By Emmanuel Kwablah
My immediate impression (you could call it cultural shock) of the Niger Delta was that of a territory under some sort of siege. The heavy military and police presence right from the point of entry, the Port Harcourt International Airport, through the 35km drive to the centre of the city, and indeed all over the city was mind-blowing, to say the least.
The same awesome security forces presence was the same in Bayelsa State and the little I saw of the Rivers State.
Coming from Ghana (as a member of the Revenue Watch International team of journalists on a fieldtrip to the Delta), my only memory of such massive and open military presence was of the late 1960s through the early 1980s when military adventurism in Ghana, manifesting in coups, counter-coups and pseudo-revolutions retarded the smooth development of the country.
Tellingly, the overwhelming security, as I discovered later, was primarily to protect oil facilities and the foreign operators of the oil fields, as well as wealthy local politicians. Thus what also registered immediately in my mind was of a people divided against itself; an affluent and powerful few against the greater majority of marginalized and disoriented people.
And indeed severe poverty stares you in the face in the rural communities along the way from the airport, just as in any other sub Saharan African country that does not earn a fraction of what Nigeria makes from oil.
Conversations we had with civil society organizations (obviously operating under difficult and dangerous conditions compared to the situation in Ghana) and some marginalized communities in the oil-producing Ogbia Kingdom including conflict-ravaged Oruma, as well as Etiema in the creeks, established that oil wealth was deliberately and negligently not channelled into the development of the oil-producing communities.
“The Federal government, which by law owns all mineral resources, takes all revenues from oil but wilfully shirks its responsibility to the Niger Delta,” said Constance Meju of the National Point newspaper.
“Federal, State and local government officials all have colluded with oil companies to perpetuate a system of divide-and-rule as a means of controlling the host communities.
“Traditional authorities and local opinion leaders have also, out of greed, negotiated with government and the oil companies to satisfy their personal and parochial interests rather than the needs of the communities,” Meju added.
Civil society organisations disclosed that, up to date, there is no way of ascertaining the exact volumes of crude exports, though officially Nigeria is known to produce over two million barrels daily. This situation, they said, makes it difficult to know how much of oil revenue is being looted by government officials.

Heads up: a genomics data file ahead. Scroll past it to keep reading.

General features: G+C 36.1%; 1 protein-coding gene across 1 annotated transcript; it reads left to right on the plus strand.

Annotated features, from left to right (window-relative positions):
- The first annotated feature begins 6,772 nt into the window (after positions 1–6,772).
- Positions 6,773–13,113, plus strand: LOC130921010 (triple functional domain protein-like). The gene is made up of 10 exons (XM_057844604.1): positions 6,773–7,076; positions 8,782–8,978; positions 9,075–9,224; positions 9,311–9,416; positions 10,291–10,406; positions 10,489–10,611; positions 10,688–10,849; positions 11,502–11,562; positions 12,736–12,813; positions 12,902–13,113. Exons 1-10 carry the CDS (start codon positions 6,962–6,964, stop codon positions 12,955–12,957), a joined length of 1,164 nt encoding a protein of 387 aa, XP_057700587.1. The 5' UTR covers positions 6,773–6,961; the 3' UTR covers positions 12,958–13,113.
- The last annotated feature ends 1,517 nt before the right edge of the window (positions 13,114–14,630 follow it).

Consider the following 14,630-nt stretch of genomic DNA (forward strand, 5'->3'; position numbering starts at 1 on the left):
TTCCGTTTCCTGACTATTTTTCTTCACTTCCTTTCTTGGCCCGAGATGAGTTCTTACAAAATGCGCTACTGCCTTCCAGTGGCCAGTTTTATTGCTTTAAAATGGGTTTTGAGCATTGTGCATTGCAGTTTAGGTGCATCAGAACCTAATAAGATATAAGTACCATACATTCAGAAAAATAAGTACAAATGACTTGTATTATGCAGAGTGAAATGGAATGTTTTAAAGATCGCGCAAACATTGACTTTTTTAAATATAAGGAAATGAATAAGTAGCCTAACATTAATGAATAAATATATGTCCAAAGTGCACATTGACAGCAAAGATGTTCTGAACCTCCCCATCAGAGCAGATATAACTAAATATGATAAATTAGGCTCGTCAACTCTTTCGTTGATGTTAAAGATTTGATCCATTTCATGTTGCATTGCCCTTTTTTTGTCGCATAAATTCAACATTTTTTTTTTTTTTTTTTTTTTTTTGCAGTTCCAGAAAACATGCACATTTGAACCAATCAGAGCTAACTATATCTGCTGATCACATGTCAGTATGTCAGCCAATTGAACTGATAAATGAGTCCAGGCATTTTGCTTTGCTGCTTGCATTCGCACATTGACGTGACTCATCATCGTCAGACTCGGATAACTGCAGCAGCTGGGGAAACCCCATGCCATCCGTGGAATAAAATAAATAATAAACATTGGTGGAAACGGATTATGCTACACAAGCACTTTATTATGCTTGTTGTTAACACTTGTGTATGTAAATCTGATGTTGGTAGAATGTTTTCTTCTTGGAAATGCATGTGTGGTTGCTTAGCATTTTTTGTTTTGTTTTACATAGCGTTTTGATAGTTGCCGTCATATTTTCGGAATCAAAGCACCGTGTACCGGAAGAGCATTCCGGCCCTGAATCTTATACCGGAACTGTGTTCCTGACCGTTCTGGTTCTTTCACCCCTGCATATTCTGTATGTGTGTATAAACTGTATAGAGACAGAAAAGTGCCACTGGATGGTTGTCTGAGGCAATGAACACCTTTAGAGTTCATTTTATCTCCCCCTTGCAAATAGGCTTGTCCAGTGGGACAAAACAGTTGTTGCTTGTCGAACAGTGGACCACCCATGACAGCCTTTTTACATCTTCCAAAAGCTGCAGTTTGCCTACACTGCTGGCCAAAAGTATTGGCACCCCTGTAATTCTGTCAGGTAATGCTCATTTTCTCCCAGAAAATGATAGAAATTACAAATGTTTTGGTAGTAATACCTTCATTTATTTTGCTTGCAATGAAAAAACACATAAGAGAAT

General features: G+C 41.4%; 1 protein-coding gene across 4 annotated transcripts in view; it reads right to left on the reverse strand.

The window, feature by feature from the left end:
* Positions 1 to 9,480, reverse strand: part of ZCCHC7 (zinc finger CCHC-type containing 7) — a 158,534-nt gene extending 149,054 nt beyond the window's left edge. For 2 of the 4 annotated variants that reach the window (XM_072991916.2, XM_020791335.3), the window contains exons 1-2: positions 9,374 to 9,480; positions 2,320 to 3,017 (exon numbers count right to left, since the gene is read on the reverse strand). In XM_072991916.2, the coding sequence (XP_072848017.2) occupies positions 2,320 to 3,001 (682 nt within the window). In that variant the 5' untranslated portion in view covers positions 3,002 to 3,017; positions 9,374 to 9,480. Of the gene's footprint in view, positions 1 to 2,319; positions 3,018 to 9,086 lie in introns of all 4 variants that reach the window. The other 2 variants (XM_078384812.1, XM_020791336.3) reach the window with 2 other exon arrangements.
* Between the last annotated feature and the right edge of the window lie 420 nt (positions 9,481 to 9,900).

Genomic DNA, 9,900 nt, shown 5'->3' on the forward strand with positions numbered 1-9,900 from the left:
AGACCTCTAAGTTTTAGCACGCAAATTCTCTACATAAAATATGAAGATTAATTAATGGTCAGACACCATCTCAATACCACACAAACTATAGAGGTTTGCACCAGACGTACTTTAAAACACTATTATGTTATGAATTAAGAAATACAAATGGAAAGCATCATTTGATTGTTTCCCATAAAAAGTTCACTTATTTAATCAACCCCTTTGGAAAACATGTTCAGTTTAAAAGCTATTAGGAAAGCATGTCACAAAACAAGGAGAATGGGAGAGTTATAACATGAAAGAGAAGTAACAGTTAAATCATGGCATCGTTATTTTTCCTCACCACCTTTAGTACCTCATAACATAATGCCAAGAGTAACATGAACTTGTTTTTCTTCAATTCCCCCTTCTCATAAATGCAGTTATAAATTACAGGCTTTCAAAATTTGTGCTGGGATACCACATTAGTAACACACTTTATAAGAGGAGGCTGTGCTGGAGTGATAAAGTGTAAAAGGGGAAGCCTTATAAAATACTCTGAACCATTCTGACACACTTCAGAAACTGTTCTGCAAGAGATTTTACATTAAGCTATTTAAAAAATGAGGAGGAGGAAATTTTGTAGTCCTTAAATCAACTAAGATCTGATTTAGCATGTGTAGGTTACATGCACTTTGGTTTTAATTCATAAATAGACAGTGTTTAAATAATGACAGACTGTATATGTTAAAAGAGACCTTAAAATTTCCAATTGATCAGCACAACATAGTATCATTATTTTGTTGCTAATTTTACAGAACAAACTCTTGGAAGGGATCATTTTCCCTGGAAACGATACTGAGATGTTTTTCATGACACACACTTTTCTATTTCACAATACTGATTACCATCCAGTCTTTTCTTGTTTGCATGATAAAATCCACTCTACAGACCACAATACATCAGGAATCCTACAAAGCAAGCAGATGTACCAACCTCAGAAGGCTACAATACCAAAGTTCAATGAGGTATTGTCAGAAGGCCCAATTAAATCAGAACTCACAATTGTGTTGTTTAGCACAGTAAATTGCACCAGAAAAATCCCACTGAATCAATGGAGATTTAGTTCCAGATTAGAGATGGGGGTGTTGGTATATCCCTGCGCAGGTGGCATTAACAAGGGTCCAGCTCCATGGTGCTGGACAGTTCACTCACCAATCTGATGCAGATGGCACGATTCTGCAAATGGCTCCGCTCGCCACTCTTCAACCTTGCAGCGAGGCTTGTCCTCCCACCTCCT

Discourse in the local media, both electronic and print, confirmed my first-impressions of the Niger Delta as a land under siege.
Consistently, discussions are about how to utilize oil revenue to empower the larger population as a means of diffusing the tension within the society.
There seems to be a tacit consensus that enforcement to create a semblance of order, by a massive deployment of the state security apparatus, rather than economically empowering communities through investments in critical infrastructure is unsustainable in the long-run.
There are a few straight lessons in here for Ghana, an emerging oil economy that delivered its first light sweet crude on the international market in January this year, from its 120,000bopd Jubilee Field.
Under no circumstance must the volumes of oil produced and exported from Ghana be shrouded in ambiguity, since as in the Nigerian case, it allows for individuals in collusion with the oil companies, to enrich themselves at the expense of the State.
A case in point is the current issue about the Jubilee field export meter allegedly disrupting communications processes of field operator, Tullow Oil, and for which reason the meter has been disabled thereby making it impossible for officials to exactly ascertain how much of oil is being offloaded onto tankers for exports; while Tullow Oil also claims that it has space for only one Ghana Revenue Authority official on the production vessel, whereas the ideal number is two.
Another lesson is that a significant proportion of oil revenues must consciously be channelled into the local economy of the oil producing communities. Critical infrastructure development, such as in roads and educational facilities must be pursued vigorously, while traditional economic activities including farming and fishing is supported to be more profitable so as to dampen the misplaced expectations of the people that they stand to make more money from directly operating in the oil sector.
Immediately Ghana must be looking at mechanisms that allow for efficient utilisation of oil revenues in development projects in the host communities, which minimizes opportunity for corruption by national and local government officials, as well as by traditional authorities and local opinion leaders.
A system that seems to be working well in the Niger Delta, currently is what has been termed the Global Memorandum of Understanding, which matches funding from the oil companies and government to the development needs of the communities, and which are then managed as a commercial enterprise with strong involvement by the local community.
In that regard, the Ghanaian oil communities should immediately be engaged to help them clearly define their interests and also to identify their most pressing needs so as to efficiently utilise what oil revenues would be available to them.
This admittedly will involve a lot of effort and time, but it certainly will yield higher and sustainable long-term dividends, which obviously should be more preferable to the siege situation that presently pertains in the Niger Delta.